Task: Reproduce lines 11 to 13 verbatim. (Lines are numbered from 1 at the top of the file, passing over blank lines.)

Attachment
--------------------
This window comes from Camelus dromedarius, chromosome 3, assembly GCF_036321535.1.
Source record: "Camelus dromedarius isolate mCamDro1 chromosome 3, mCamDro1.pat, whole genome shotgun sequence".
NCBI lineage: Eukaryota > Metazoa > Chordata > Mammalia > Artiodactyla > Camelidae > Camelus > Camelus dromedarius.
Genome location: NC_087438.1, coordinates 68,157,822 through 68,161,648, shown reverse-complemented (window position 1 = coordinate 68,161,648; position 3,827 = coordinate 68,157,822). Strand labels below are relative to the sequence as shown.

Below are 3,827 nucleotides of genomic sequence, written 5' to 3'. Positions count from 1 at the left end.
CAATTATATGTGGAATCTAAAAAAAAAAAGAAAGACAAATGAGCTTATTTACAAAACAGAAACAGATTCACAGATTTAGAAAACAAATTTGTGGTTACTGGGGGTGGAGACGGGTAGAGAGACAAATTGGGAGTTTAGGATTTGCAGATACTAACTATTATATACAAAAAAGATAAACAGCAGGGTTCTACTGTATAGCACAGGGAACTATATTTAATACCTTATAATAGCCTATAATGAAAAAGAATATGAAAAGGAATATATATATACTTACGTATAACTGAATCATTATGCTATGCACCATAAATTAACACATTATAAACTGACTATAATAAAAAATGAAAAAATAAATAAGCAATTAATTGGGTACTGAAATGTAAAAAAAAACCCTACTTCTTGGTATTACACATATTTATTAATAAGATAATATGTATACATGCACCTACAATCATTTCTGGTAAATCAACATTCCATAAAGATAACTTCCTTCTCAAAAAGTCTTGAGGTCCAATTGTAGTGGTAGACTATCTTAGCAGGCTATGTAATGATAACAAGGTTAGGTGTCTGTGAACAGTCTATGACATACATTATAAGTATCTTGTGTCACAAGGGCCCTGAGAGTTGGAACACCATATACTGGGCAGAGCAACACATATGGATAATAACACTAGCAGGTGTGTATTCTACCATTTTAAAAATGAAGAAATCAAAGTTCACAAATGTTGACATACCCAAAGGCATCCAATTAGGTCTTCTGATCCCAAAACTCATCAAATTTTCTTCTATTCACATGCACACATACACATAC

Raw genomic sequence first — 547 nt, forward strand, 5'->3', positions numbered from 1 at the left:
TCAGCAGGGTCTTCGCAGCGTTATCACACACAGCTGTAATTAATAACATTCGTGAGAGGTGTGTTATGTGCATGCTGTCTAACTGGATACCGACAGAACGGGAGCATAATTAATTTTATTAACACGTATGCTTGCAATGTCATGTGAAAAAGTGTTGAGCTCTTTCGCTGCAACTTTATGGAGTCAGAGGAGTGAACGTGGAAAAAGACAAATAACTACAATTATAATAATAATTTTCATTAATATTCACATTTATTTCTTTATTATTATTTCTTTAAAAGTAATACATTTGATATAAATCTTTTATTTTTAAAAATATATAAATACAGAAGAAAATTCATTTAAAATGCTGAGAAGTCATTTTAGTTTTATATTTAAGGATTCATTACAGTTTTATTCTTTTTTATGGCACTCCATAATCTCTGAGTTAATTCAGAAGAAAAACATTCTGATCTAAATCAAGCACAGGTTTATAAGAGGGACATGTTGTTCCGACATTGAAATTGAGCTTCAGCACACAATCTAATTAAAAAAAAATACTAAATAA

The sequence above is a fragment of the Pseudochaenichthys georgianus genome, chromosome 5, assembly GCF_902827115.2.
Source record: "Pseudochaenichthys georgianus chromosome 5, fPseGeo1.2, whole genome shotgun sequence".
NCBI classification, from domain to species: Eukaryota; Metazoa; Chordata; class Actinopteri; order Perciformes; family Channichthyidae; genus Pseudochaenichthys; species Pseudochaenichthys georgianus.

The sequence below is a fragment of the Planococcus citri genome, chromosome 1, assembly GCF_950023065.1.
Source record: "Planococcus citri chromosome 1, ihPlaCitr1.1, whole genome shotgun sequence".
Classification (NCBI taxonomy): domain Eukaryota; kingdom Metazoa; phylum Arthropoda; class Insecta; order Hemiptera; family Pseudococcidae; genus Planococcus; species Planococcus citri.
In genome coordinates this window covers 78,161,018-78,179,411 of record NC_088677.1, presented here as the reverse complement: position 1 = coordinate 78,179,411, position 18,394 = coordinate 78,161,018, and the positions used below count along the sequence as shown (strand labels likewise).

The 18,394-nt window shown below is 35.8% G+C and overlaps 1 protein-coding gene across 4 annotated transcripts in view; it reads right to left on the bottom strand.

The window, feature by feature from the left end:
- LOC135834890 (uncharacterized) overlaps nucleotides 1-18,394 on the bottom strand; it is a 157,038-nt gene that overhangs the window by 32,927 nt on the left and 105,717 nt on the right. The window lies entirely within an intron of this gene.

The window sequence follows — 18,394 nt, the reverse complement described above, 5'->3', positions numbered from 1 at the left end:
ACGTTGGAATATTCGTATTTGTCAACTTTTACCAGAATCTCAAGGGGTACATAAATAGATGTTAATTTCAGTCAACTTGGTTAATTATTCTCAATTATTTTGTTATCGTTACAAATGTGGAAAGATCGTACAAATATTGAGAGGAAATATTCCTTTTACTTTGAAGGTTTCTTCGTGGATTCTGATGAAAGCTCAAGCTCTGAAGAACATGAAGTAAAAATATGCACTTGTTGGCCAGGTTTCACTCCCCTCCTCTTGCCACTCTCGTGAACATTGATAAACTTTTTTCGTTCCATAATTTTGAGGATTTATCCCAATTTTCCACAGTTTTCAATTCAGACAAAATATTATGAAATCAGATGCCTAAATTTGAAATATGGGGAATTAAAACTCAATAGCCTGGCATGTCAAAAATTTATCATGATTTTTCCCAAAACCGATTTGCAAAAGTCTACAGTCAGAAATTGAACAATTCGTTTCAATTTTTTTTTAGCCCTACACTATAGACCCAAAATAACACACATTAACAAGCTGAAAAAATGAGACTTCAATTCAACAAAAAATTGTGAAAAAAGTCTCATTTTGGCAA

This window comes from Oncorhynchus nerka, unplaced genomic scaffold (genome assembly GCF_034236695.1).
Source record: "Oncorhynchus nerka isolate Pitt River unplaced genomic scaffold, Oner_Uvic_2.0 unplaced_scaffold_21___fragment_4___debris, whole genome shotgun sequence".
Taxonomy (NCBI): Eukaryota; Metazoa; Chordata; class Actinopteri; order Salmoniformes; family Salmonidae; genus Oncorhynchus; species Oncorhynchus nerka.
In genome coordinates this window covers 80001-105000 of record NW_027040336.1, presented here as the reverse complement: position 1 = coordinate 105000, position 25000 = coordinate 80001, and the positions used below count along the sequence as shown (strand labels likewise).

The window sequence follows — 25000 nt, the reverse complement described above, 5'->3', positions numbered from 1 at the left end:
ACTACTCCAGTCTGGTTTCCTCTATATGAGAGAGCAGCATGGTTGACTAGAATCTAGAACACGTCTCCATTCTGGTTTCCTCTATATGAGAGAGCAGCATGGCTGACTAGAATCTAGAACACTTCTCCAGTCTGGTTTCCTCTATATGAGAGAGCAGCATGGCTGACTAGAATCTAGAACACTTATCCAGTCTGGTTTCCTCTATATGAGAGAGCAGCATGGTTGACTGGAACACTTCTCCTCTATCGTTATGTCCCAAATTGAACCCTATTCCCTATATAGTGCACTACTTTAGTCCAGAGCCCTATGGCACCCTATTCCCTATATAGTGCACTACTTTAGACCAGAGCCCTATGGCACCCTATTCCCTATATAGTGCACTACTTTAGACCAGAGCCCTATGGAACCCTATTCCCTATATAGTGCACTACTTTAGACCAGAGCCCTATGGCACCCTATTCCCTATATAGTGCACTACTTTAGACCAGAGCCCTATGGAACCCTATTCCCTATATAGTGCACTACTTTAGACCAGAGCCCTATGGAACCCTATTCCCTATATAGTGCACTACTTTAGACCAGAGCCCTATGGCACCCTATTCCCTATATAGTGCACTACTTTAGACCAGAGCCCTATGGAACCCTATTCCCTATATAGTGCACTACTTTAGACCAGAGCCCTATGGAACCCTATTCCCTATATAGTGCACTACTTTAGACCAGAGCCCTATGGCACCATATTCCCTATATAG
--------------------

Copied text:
NCBI classification, from domain to species: Eukaryota; Metazoa; Chordata; class Actinopteri; order Perciformes; family Channichthyidae; genus Pseudochaenichthys; species Pseudochaenichthys georgianus.

The sequence below is a fragment of the Planococcus citri genome, chromosome 1, assembly GCF_950023065.1.
Source record: "Planococcus citri chromosome 1, ihPlaCitr1.1, whole genome shotgun sequence".